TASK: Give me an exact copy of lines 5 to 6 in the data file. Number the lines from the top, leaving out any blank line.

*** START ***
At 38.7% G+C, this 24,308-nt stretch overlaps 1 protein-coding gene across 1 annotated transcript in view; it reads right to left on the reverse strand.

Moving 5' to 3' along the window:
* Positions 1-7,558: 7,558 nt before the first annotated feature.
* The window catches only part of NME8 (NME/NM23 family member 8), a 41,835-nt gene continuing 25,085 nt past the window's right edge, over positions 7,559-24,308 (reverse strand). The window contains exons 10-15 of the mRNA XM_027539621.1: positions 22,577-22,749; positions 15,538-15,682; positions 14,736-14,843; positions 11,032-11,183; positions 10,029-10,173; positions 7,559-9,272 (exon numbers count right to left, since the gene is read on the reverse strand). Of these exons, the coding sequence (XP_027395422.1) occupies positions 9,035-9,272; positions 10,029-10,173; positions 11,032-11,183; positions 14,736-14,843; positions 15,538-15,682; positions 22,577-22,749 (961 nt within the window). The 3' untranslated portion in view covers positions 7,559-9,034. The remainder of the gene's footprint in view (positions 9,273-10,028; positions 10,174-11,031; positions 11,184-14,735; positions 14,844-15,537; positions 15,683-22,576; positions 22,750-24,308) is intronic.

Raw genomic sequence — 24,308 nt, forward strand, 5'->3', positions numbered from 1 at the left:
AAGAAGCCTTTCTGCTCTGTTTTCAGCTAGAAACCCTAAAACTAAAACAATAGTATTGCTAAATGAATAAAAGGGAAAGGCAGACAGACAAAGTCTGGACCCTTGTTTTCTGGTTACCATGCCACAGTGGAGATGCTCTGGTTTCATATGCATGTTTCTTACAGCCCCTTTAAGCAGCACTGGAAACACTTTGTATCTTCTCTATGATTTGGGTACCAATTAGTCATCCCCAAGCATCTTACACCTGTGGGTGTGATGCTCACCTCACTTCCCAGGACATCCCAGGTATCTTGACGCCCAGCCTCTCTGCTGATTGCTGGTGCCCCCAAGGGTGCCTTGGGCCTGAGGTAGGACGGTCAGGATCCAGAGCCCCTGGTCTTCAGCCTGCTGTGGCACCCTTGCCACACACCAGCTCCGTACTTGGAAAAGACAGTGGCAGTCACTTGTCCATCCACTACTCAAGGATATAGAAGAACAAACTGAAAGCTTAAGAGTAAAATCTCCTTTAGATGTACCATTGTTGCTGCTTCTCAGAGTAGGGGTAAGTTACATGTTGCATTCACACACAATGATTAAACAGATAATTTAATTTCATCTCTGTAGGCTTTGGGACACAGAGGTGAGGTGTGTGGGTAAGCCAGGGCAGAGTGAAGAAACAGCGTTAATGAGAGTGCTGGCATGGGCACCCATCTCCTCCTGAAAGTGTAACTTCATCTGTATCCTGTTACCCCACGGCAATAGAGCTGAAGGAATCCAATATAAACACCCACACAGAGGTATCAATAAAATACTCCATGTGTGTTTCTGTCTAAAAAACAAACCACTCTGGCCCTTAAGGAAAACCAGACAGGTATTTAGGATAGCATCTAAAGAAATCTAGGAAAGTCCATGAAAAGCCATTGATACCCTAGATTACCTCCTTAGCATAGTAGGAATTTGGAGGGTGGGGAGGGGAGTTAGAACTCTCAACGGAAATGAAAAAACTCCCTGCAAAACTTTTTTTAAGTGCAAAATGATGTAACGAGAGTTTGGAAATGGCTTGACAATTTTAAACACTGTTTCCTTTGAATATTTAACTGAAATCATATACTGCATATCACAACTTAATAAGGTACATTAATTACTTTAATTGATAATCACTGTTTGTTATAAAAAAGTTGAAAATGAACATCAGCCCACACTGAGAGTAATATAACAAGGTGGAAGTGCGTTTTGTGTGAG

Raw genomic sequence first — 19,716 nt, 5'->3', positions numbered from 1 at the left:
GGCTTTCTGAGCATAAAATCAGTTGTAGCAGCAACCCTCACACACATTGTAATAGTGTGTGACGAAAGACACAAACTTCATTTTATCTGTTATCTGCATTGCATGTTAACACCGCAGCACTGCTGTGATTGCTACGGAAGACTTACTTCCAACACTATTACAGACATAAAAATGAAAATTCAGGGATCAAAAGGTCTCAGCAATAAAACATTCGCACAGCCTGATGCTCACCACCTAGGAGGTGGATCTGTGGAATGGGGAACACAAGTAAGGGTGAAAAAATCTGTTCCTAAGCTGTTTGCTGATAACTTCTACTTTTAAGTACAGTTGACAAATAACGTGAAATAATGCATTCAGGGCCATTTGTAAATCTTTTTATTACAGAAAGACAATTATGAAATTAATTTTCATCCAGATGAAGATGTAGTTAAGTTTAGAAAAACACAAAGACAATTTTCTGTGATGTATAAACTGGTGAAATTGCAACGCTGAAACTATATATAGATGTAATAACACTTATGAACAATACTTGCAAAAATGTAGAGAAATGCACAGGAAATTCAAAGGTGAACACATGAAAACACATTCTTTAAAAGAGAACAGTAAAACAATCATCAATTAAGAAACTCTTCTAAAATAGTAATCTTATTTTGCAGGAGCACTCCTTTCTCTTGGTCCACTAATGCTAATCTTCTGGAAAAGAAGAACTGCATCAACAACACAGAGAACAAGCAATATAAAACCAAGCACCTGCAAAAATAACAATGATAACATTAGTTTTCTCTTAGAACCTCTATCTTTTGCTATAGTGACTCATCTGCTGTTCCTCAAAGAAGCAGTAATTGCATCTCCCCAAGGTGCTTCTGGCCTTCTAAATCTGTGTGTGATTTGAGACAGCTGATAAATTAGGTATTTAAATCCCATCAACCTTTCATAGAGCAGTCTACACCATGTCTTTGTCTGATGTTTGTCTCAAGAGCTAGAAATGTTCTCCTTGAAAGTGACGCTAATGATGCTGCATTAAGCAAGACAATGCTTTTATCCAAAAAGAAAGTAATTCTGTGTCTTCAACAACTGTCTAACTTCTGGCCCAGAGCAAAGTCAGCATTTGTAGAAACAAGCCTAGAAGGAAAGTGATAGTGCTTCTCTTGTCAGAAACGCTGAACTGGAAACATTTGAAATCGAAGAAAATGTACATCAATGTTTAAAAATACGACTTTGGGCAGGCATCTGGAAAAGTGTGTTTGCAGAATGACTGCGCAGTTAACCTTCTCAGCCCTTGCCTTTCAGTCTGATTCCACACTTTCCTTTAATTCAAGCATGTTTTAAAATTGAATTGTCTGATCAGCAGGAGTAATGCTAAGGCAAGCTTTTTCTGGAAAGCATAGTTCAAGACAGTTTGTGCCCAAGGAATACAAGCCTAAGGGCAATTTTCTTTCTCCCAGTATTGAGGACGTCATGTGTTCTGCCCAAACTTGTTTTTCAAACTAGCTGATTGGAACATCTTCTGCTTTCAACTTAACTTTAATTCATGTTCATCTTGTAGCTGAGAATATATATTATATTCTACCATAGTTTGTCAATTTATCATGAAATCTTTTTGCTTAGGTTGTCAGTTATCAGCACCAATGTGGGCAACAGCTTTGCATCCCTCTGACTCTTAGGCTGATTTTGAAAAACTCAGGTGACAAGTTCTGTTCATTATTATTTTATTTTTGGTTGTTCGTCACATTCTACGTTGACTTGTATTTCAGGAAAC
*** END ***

Raw genomic sequence — 24,308 nt, forward strand, 5'->3', positions numbered from 1 at the left:
AAGAAGCCTTTCTGCTCTGTTTTCAGCTAGAAACCCTAAAACTAAAACAATAGTATTGCTAAATGAATAAAAGGGAAAGGCAGACAGACAAAGTCTGGACCCTTGTTTTCTGGTTACCATGCCACAGTGGAGATGCTCTGGTTTCATATGCATGTTTCTTACAGCCCCTTTAAGCAGCACTGGAAACACTTTGTATCTTCTCTATGATTTGGGTACCAATTAGTCATCCCCAAGCATCTTACACCTGTGGGTGTGATGCTCACCTCACTTCCCAGGACATCCCAGGTATCTTGACGCCCAGCCTCTCTGCTGATTGCTGGTGCCCCCAAGGGTGCCTTGGGCCTGAGGTAGGACGGTCAGGATCCAGAGCCCCTGGTCTTCAGCCTGCTGTGGCACCCTTGCCACACACCAGCTCCGTACTTGGAAAAGACAGTGGCAGTCACTTGTCCATCCACTACTCAAGGATATAGAAGAACAAACTGAAAGCTTAAGAGTAAAATCTCCTTTAGATGTACCATTGTTGCTGCTTCTCAGAGTAGGGGTAAGTTACATGTTGCATTCACACACAATGATTAAACAGATAATTTAATTTCATCTCTGTAGGCTTTGGGACACAGAGGTGAGGTGTGTGGGTAAGCCAGGGCAGAGTGAAGAAACAGCGTTAATGAGAGTGCTGGCATGGGCACCCATCTCCTCCTGAAAGTGTAACTTCATCTGTATCCTGTTACCCCACGGCAATAGAGCTGAAGGAATCCAATATAAACACCCACACAGAGGTATCAATAAAATACTCCATGTGTGTTTCTGTCTAAAAAACAAACCACTCTGGCCCTTAAGGAAAACCAGACAGGTATTTAGGATAGCATCTAAAGAAATCTAGGAAAGTCCATGAAAAGCCATTGATACCCTAGATTACCTCCTTAGCATAGTAGGAATTTGGAGGGTGGGGAGGGGAGTTAGAACTCTCAACGGAAATGAAAAAACTCCCTGCAAAACTTTTTTTAAGTGCAAAATGATGTAACGAGAGTTTGGAAATGGCTTGACAATTTTAAACACTGTTTCCTTTGAATATTTAACTGAAATCATATACTGCATATCACAACTTAATAAGGTACATTAATTACTTTAATTGATAATCACTGTTTGTTATAAAAAAGTTGAAAATGAACATCAGCCCACACTGAGAGTAATATAACAAGGTGGAAGTGCGTTTTGTGTGAG